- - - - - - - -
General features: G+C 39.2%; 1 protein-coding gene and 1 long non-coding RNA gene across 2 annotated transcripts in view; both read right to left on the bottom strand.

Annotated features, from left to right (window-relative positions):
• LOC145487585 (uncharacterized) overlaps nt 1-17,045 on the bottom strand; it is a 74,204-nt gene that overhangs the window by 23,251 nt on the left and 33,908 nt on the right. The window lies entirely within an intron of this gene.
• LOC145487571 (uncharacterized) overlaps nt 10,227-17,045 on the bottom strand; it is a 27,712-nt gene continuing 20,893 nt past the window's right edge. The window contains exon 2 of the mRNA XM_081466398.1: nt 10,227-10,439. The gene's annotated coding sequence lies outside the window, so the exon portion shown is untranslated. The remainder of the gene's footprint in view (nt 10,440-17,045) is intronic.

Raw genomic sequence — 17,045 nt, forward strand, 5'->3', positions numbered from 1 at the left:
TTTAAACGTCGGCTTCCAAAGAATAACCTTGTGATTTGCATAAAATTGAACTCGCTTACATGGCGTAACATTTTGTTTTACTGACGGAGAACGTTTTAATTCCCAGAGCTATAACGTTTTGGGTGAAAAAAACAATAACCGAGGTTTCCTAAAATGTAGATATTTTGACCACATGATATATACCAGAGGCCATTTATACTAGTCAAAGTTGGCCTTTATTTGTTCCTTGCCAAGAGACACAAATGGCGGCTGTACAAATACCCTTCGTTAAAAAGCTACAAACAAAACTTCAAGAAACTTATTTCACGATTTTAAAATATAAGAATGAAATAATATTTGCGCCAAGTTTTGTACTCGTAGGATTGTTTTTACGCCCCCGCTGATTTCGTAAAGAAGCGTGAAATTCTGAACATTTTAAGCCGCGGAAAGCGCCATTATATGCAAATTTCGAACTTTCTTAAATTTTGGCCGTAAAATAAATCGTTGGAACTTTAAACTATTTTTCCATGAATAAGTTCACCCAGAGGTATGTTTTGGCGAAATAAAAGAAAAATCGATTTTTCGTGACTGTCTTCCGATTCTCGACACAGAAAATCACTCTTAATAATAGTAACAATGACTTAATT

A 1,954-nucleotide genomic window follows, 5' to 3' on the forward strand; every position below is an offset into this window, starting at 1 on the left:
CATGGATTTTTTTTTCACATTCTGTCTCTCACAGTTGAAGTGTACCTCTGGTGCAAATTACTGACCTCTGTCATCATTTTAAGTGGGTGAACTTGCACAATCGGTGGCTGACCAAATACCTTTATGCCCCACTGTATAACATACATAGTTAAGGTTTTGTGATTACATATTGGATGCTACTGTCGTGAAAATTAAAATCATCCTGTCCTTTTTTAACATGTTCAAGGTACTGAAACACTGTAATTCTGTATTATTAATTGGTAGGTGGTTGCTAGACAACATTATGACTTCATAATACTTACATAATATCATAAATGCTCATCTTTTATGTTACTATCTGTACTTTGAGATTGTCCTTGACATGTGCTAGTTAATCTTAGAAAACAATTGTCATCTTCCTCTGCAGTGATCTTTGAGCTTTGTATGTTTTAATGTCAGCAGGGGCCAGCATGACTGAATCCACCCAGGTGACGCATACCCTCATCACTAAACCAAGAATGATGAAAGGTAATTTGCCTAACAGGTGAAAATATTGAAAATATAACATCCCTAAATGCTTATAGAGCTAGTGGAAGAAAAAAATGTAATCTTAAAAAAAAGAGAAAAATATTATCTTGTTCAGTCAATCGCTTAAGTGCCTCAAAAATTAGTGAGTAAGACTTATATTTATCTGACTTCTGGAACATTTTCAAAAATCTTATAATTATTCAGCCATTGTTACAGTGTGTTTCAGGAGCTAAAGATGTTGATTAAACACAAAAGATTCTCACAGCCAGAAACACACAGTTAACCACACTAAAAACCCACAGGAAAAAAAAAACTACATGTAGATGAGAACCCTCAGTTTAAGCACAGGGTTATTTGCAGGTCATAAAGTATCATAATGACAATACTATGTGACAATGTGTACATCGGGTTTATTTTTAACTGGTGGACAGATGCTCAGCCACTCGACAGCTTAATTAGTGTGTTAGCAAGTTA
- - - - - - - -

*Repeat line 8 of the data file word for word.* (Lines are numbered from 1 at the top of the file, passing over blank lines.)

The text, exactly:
CATGGATTTTTTTTTCACATTCTGTCTCTCACAGTTGAAGTGTACCTCTGGTGCAAATTACTGACCTCTGTCATCATTTTAAGTGGGTGAACTTGCACAATCGGTGGCTGACCAAATACCTTTATGCCCCACTGTATAACATACATAGTTAAGGTTTTGTGATTACATATTGGATGCTACTGTCGTGAAAATTAAAATCATCCTGTCCTTTTTTAACATGTTCAAGGTACTGAAACACTGTAATTCTGTATTATTAATTGGTAGGTGGTTGCTAGACAACATTATGACTTCATAATACTTACATAATATCATAAATGCTCATCTTTTATGTTACTATCTGTACTTTGAGATTGTCCTTGACATGTGCTAGTTAATCTTAGAAAACAATTGTCATCTTCCTCTGCAGTGATCTTTGAGCTTTGTATGTTTTAATGTCAGCAGGGGCCAGCATGACTGAATCCACCCAGGTGACGCATACCCTCATCACTAAACCAAGAATGATGAAAGGTAATTTGCCTAACAGGTGAAAATATTGAAAATATAACATCCCTAAATGCTTATAGAGCTAGTGGAAGAAAAAAATGTAATCTTAAAAAAAAGAGAAAAATATTATCTTGTTCAGTCAATCGCTTAAGTGCCTCAAAAATTAGTGAGTAAGACTTATATTTATCTGACTTCTGGAACATTTTCAAAAATCTTATAATTATTCAGCCATTGTTACAGTGTGTTTCAGGAGCTAAAGATGTTGATTAAACACAAAAGATTCTCACAGCCAGAAACACACAGTTAACCACACTAAAAACCCACAGGAAAAAAAAAACTACATGTAGATGAGAACCCTCAGTTTAAGCACAGGGTTATTTGCAGGTCATAAAGTATCATAATGACAATACTATGTGACAATGTGTACATCGGGTTTATTTTTAACTGGTGGACAGATGCTCAGCCACTCGACAGCTTAATTAGTGTGTTAGCAAGTTA